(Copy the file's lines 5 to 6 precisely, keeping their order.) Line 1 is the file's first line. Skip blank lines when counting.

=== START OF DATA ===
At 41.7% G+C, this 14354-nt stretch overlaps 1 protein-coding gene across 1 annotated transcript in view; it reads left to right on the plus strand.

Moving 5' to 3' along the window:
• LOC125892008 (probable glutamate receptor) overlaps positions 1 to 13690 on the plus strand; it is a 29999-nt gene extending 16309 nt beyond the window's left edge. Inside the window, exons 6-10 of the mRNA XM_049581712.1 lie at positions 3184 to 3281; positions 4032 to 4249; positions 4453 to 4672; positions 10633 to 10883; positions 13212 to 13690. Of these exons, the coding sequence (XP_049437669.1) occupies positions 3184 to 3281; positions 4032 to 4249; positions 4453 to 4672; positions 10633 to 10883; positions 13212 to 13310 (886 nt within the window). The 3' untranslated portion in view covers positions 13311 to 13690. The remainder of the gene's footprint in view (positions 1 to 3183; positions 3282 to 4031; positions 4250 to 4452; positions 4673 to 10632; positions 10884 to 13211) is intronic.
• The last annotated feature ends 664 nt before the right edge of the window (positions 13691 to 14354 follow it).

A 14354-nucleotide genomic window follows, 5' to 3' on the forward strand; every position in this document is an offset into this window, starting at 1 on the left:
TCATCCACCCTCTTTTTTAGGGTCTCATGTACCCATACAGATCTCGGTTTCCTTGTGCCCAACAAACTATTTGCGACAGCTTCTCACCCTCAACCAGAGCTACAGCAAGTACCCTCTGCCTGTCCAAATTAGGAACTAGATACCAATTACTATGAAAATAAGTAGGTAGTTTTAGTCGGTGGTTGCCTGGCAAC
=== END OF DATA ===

A 14354-nucleotide genomic window follows, 5' to 3' on the forward strand; every position in this document is an offset into this window, starting at 1 on the left:
TCATCCACCCTCTTTTTTAGGGTCTCATGTACCCATACAGATCTCGGTTTCCTTGTGCCCAACAAACTATTTGCGACAGCTTCTCACCCTCAACCAGAGCTACAGCAAGTACCCTCTGCCTGTCCAAATTAGGAACTAGATACCAATTACTATGAAAATAAGTAGGTAGTTTTAGTCGGTGGTTGCCTGGCAAC